Cyber Intelligence Weekly

Cyber Intelligence Weekly (August 27, 2023): Our Take on Three Things You Need to Know

Welcome to our weekly newsletter where we share some of the major developments on the future of cybersecurity that you need to know about. Make sure to follow my LinkedIn page as well as Echelon’s LinkedIn page to receive updates on the future of cybersecurity!

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Before we get started on this week’s CIW, I’d like to highlight an article by our very own @Azim Nadvi, "Vulnerability Management: Minimizing Risks, Maximizing Security." In a cyber-centric world, vulnerability management is the linchpin of effective defense. Azim Nadvi's article is a roadmap to proactive cybersecurity. Dive into his insights here:

Vulnerability Management: Minimizing Risks, Maximizing Security

Away we go!

1. Lapsus$ Hacking Group: Teenagers Behind Major Tech Firm Attacks Found Responsible in Court

In a recent verdict from Southwark Crown Court in London, 18-year-old Arion Kurtaj from Oxford was identified as a key figure in the notorious Lapsus$ hacking group, responsible for significant breaches against major tech giants including Uber, Nvidia, and Rockstar Games. While on bail and housed in a Travelodge hotel, Kurtaj even leaked segments of the yet-to-be-released Grand Theft Auto 6 game. Although the cyber-attacks carried out by Lapsus$ in 2021 and 2022 sent shockwaves throughout the cybersecurity community, Kurtaj, diagnosed with autism, was deemed unfit for trial and was absent from the courtroom. The main objective of the trial was to ascertain whether he committed the alleged acts, irrespective of his criminal intent. Another unnamed 17-year-old, also diagnosed with autism, was convicted for participating in Lapsus$ activities but remains anonymous due to his age.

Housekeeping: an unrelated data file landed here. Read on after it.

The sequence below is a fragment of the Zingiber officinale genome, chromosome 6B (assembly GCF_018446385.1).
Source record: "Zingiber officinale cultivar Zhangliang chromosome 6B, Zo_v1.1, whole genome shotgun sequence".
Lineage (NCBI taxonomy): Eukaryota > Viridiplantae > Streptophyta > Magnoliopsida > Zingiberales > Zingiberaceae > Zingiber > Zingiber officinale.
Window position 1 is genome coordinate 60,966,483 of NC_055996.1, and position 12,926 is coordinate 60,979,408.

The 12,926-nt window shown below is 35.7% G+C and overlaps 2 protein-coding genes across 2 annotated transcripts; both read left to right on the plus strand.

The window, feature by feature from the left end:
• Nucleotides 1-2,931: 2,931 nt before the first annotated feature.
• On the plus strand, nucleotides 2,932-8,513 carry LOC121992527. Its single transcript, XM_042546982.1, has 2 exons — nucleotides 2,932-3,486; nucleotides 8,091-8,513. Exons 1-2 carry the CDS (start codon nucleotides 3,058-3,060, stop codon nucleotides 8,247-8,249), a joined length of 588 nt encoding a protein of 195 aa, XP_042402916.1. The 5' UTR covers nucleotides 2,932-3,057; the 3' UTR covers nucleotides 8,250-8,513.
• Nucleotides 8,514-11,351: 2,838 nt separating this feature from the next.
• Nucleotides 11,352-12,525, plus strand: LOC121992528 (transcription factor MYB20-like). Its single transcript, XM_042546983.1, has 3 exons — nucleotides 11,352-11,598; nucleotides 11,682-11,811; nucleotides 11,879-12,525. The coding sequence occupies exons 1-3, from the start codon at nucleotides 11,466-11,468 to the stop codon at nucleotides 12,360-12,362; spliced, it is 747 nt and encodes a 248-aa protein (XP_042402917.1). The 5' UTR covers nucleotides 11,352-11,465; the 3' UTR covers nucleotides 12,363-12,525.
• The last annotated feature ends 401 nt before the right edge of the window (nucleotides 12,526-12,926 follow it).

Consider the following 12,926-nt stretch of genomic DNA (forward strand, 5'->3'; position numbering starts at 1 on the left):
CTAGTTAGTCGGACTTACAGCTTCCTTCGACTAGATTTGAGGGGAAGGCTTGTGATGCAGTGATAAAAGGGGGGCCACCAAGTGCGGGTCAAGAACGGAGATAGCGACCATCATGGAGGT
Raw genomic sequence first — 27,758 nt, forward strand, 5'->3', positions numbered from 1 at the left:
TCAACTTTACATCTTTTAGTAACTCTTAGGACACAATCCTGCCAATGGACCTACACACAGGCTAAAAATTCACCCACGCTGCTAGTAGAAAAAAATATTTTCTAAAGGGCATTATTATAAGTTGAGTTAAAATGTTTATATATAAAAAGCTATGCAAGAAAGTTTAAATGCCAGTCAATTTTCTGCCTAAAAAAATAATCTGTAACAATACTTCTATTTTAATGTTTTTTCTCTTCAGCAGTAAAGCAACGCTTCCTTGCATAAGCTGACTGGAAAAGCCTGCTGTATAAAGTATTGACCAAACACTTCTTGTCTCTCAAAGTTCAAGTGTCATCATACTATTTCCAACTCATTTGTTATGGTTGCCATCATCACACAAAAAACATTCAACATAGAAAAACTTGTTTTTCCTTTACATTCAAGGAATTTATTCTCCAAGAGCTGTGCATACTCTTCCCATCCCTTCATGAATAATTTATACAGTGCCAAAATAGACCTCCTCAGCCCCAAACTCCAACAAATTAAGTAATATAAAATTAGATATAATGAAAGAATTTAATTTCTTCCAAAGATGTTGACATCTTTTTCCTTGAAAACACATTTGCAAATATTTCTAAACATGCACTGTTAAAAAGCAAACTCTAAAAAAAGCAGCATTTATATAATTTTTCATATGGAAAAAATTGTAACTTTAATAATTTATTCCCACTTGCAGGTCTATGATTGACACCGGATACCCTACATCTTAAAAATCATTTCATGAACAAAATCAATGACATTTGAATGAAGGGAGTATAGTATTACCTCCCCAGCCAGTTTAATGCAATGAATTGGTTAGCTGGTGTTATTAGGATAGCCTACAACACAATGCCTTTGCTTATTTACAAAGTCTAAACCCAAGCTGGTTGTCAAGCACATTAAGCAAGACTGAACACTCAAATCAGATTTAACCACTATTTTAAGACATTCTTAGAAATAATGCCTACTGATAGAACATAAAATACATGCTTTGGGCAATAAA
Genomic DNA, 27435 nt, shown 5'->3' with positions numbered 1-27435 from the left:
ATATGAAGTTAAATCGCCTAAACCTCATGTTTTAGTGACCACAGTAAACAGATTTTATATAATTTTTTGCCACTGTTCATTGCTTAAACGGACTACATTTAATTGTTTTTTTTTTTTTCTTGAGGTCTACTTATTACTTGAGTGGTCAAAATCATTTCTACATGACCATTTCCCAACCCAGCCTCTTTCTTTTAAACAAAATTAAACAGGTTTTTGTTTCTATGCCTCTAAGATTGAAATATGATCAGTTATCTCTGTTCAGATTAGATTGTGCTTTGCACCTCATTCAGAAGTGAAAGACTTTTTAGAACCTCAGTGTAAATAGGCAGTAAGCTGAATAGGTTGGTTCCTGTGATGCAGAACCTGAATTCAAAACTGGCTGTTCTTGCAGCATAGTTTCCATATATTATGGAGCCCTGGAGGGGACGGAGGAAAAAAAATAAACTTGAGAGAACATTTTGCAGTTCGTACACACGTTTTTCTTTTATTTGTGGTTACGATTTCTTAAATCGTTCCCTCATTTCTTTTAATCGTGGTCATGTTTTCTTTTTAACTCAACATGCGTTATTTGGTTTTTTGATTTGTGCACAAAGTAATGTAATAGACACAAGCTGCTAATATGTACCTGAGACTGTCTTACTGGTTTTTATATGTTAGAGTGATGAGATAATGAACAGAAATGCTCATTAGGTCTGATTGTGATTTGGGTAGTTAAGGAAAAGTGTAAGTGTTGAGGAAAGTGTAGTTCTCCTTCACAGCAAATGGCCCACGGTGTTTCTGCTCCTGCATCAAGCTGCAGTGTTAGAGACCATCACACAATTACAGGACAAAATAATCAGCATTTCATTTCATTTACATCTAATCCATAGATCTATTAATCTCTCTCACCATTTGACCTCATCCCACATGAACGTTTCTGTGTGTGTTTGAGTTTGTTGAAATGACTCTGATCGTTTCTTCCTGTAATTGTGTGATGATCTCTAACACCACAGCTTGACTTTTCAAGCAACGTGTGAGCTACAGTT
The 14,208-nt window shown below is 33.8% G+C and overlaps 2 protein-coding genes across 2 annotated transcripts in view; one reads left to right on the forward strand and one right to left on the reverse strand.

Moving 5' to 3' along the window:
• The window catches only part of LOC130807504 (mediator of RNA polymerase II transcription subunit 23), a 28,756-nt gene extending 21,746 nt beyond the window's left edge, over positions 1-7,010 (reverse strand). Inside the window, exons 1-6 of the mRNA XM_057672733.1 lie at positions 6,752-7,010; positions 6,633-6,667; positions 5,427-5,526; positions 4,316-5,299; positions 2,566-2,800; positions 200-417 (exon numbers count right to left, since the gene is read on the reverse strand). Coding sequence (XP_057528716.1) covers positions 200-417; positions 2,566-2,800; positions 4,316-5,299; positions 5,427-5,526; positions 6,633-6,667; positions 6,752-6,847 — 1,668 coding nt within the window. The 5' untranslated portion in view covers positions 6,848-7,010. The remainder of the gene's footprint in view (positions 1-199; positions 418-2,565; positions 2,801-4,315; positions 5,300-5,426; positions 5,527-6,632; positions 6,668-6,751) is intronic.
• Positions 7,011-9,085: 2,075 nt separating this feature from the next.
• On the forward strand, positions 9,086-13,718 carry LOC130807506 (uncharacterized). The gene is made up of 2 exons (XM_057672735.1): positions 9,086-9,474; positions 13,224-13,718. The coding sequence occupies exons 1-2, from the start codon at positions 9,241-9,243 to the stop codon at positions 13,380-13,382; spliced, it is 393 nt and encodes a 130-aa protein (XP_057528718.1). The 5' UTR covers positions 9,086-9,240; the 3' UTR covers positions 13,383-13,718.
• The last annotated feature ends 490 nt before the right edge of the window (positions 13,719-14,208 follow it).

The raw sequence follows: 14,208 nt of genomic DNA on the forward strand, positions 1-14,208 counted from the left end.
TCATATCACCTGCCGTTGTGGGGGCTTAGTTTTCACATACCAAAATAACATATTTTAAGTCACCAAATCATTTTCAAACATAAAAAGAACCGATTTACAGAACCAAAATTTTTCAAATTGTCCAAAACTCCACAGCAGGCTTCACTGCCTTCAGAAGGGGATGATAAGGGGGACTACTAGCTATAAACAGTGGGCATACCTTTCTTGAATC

Lapsus$ Hacking Group: Teenagers Behind Major Tech Firm Attacks Found Responsible in Court

The Lapsus$ group, which originates from the UK and reportedly Brazil, was tagged as "digital bandits" during the court proceedings. Their modus operandi involved a mix of deceptive strategies and advanced hacking techniques to infiltrate multinational entities such as Microsoft and digital banking group Revolut. The group's brazen acts were not limited to their hacks, as they frequently boasted about their conquests and ridiculed their victims on Telegram, using both English and Portuguese. The two key hacking sprees detailed during the trial involved multiple attacks on firms such as BT, EE, Nvidia, and others, with ransoms demanded and vast amounts of valuable data stolen. Telegram chats revealed the group's methods, which ranged from impersonating employees to inundate staff with access requests until they yielded.

Despite being arrested and released under strict conditions, including an internet ban, Kurtaj persisted with his hacking endeavors. This defiance was evident when he was apprehended in his Travelodge room, breaching his bail conditions by using certain cloud computing services to execute hacks on companies like Revolut and Rockstar Games. In an additional bold move, Kurtaj revealed to Rockstar employees his infiltration of their system and threatened to release vital game data for Grand Theft Auto 6. The audacious actions of Lapsus$, especially by its teenage members, have raised alarms within US cyber authorities, leading to extensive reviews on cybersecurity defenses against the rising threat posed by young hackers. While some members of Lapsus$ have been apprehended, many still remain at large. The extent of their financial gains remains unknown, but sentencing for the convicted teens should follow soon.

2. Hackers Exploit Credit Bureau Data to Dox Americans for a Fee